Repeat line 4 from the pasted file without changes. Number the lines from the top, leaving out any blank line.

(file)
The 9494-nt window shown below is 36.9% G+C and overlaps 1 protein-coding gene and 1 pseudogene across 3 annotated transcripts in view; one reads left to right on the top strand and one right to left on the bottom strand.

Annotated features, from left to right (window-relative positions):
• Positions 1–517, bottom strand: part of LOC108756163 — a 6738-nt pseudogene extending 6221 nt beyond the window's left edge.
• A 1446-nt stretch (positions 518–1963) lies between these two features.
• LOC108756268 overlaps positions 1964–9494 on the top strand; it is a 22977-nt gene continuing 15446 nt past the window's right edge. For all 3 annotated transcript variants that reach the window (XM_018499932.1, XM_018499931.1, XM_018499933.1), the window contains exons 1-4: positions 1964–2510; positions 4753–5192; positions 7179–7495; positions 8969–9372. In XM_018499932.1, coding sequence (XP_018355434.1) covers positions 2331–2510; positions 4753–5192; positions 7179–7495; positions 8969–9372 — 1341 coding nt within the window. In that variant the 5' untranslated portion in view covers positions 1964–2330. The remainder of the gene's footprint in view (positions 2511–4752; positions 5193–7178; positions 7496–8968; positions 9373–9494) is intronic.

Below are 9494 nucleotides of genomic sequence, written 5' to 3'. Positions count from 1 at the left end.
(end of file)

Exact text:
• A 1446-nt stretch (positions 518–1963) lies between these two features.